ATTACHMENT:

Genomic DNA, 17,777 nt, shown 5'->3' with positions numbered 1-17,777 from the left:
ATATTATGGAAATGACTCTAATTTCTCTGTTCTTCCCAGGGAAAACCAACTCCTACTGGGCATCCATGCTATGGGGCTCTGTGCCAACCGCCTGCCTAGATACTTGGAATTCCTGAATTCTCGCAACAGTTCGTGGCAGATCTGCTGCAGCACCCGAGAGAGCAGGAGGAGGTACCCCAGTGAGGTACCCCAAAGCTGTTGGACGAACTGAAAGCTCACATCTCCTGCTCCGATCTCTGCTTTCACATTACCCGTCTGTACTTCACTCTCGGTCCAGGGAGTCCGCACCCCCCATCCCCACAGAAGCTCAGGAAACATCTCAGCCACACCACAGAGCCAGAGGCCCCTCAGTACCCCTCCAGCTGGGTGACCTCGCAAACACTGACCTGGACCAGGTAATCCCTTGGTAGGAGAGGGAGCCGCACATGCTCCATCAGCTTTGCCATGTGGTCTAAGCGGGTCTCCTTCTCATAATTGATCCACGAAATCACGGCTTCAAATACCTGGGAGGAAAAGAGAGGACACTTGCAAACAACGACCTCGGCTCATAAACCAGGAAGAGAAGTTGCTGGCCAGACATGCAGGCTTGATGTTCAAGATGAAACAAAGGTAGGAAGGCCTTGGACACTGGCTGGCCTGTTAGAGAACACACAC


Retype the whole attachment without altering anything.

Genomic DNA, 17,777 nt, shown 5'->3' with positions numbered 1-17,777 from the left:
ATATTATGGAAATGACTCTAATTTCTCTGTTCTTCCCAGGGAAAACCAACTCCTACTGGGCATCCATGCTATGGGGCTCTGTGCCAACCGCCTGCCTAGATACTTGGAATTCCTGAATTCTCGCAACAGTTCGTGGCAGATCTGCTGCAGCACCCGAGAGAGCAGGAGGAGGTACCCCAGTGAGGTACCCCAAAGCTGTTGGACGAACTGAAAGCTCACATCTCCTGCTCCGATCTCTGCTTTCACATTACCCGTCTGTACTTCACTCTCGGTCCAGGGAGTCCGCACCCCCCATCCCCACAGAAGCTCAGGAAACATCTCAGCCACACCACAGAGCCAGAGGCCCCTCAGTACCCCTCCAGCTGGGTGACCTCGCAAACACTGACCTGGACCAGGTAATCCCTTGGTAGGAGAGGGAGCCGCACATGCTCCATCAGCTTTGCCATGTGGTCTAAGCGGGTCTCCTTCTCATAATTGATCCACGAAATCACGGCTTCAAATACCTGGGAGGAAAAGAGAGGACACTTGCAAACAACGACCTCGGCTCATAAACCAGGAAGAGAAGTTGCTGGCCAGACATGCAGGCTTGATGTTCAAGATGAAACAAAGGTAGGAAGGCCTTGGACACTGGCTGGCCTGTTAGAGAACACACAC